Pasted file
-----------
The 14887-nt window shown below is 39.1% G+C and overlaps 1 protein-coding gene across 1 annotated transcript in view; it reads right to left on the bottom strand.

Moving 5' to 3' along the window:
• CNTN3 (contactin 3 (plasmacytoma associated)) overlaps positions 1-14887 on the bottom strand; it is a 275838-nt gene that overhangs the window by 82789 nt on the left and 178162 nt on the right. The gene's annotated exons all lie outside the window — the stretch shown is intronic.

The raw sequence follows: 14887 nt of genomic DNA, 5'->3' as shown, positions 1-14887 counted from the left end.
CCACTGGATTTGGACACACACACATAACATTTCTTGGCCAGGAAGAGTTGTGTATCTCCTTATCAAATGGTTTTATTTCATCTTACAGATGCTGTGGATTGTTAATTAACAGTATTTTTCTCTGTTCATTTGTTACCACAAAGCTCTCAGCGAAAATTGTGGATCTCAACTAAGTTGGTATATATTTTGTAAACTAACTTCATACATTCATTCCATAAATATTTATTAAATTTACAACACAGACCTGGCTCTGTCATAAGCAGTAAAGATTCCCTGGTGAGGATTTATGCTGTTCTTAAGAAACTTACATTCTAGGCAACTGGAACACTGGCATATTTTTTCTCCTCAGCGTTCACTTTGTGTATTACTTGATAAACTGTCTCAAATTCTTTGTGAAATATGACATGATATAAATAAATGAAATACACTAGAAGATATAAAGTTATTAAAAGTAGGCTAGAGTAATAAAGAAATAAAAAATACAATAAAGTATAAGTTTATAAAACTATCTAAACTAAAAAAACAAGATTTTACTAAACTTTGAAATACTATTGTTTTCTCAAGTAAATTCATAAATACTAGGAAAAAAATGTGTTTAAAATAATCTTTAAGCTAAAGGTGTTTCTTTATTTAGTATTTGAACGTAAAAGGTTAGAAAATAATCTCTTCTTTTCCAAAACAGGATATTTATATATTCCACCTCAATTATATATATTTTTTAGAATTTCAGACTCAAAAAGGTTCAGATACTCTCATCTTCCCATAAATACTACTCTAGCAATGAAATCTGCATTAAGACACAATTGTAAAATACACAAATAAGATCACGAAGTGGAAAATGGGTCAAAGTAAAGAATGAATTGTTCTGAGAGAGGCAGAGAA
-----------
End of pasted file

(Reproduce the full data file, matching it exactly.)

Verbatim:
The 14887-nt window shown below is 39.1% G+C and overlaps 1 protein-coding gene across 1 annotated transcript in view; it reads right to left on the bottom strand.

Moving 5' to 3' along the window:
• CNTN3 (contactin 3 (plasmacytoma associated)) overlaps positions 1-14887 on the bottom strand; it is a 275838-nt gene that overhangs the window by 82789 nt on the left and 178162 nt on the right. The gene's annotated exons all lie outside the window — the stretch shown is intronic.

The raw sequence follows: 14887 nt of genomic DNA, 5'->3' as shown, positions 1-14887 counted from the left end.
CCACTGGATTTGGACACACACACATAACATTTCTTGGCCAGGAAGAGTTGTGTATCTCCTTATCAAATGGTTTTATTTCATCTTACAGATGCTGTGGATTGTTAATTAACAGTATTTTTCTCTGTTCATTTGTTACCACAAAGCTCTCAGCGAAAATTGTGGATCTCAACTAAGTTGGTATATATTTTGTAAACTAACTTCATACATTCATTCCATAAATATTTATTAAATTTACAACACAGACCTGGCTCTGTCATAAGCAGTAAAGATTCCCTGGTGAGGATTTATGCTGTTCTTAAGAAACTTACATTCTAGGCAACTGGAACACTGGCATATTTTTTCTCCTCAGCGTTCACTTTGTGTATTACTTGATAAACTGTCTCAAATTCTTTGTGAAATATGACATGATATAAATAAATGAAATACACTAGAAGATATAAAGTTATTAAAAGTAGGCTAGAGTAATAAAGAAATAAAAAATACAATAAAGTATAAGTTTATAAAACTATCTAAACTAAAAAAACAAGATTTTACTAAACTTTGAAATACTATTGTTTTCTCAAGTAAATTCATAAATACTAGGAAAAAAATGTGTTTAAAATAATCTTTAAGCTAAAGGTGTTTCTTTATTTAGTATTTGAACGTAAAAGGTTAGAAAATAATCTCTTCTTTTCCAAAACAGGATATTTATATATTCCACCTCAATTATATATATTTTTTAGAATTTCAGACTCAAAAAGGTTCAGATACTCTCATCTTCCCATAAATACTACTCTAGCAATGAAATCTGCATTAAGACACAATTGTAAAATACACAAATAAGATCACGAAGTGGAAAATGGGTCAAAGTAAAGAATGAATTGTTCTGAGAGAGGCAGAGAA